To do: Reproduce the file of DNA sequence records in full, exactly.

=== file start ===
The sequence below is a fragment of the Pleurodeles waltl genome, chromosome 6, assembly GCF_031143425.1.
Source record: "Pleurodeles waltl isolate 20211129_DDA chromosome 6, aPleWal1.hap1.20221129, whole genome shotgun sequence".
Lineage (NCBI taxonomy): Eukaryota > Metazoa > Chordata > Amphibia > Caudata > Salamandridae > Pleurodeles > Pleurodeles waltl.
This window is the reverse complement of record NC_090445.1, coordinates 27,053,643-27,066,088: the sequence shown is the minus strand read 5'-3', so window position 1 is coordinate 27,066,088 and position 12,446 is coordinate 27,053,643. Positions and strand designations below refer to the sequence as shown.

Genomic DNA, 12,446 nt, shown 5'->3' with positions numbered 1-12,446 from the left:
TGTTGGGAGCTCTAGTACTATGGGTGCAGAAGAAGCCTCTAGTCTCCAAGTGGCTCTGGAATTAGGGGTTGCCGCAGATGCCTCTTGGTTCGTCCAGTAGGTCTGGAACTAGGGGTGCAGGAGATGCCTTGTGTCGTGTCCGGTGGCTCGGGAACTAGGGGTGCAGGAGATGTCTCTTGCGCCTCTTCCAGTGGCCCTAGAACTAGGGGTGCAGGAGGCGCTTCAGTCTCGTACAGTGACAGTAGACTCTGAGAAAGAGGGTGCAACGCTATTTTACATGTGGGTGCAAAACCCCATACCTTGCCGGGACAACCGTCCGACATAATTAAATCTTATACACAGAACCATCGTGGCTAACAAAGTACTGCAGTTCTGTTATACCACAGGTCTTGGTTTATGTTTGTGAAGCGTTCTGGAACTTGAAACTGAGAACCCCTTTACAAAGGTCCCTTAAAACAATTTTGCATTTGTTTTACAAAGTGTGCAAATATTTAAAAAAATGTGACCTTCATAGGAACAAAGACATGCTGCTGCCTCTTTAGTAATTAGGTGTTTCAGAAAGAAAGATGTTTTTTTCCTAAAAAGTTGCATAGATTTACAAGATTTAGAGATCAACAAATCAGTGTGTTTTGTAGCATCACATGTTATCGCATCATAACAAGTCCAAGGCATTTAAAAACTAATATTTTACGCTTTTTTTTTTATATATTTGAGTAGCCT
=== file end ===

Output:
The sequence below is a fragment of the Pleurodeles waltl genome, chromosome 6, assembly GCF_031143425.1.
Source record: "Pleurodeles waltl isolate 20211129_DDA chromosome 6, aPleWal1.hap1.20221129, whole genome shotgun sequence".
Lineage (NCBI taxonomy): Eukaryota > Metazoa > Chordata > Amphibia > Caudata > Salamandridae > Pleurodeles > Pleurodeles waltl.
This window is the reverse complement of record NC_090445.1, coordinates 27,053,643-27,066,088: the sequence shown is the minus strand read 5'-3', so window position 1 is coordinate 27,066,088 and position 12,446 is coordinate 27,053,643. Positions and strand designations below refer to the sequence as shown.

Genomic DNA, 12,446 nt, shown 5'->3' with positions numbered 1-12,446 from the left:
TGTTGGGAGCTCTAGTACTATGGGTGCAGAAGAAGCCTCTAGTCTCCAAGTGGCTCTGGAATTAGGGGTTGCCGCAGATGCCTCTTGGTTCGTCCAGTAGGTCTGGAACTAGGGGTGCAGGAGATGCCTTGTGTCGTGTCCGGTGGCTCGGGAACTAGGGGTGCAGGAGATGTCTCTTGCGCCTCTTCCAGTGGCCCTAGAACTAGGGGTGCAGGAGGCGCTTCAGTCTCGTACAGTGACAGTAGACTCTGAGAAAGAGGGTGCAACGCTATTTTACATGTGGGTGCAAAACCCCATACCTTGCCGGGACAACCGTCCGACATAATTAAATCTTATACACAGAACCATCGTGGCTAACAAAGTACTGCAGTTCTGTTATACCACAGGTCTTGGTTTATGTTTGTGAAGCGTTCTGGAACTTGAAACTGAGAACCCCTTTACAAAGGTCCCTTAAAACAATTTTGCATTTGTTTTACAAAGTGTGCAAATATTTAAAAAAATGTGACCTTCATAGGAACAAAGACATGCTGCTGCCTCTTTAGTAATTAGGTGTTTCAGAAAGAAAGATGTTTTTTTCCTAAAAAGTTGCATAGATTTACAAGATTTAGAGATCAACAAATCAGTGTGTTTTGTAGCATCACATGTTATCGCATCATAACAAGTCCAAGGCATTTAAAAACTAATATTTTACGCTTTTTTTTTTATATATTTGAGTAGCCT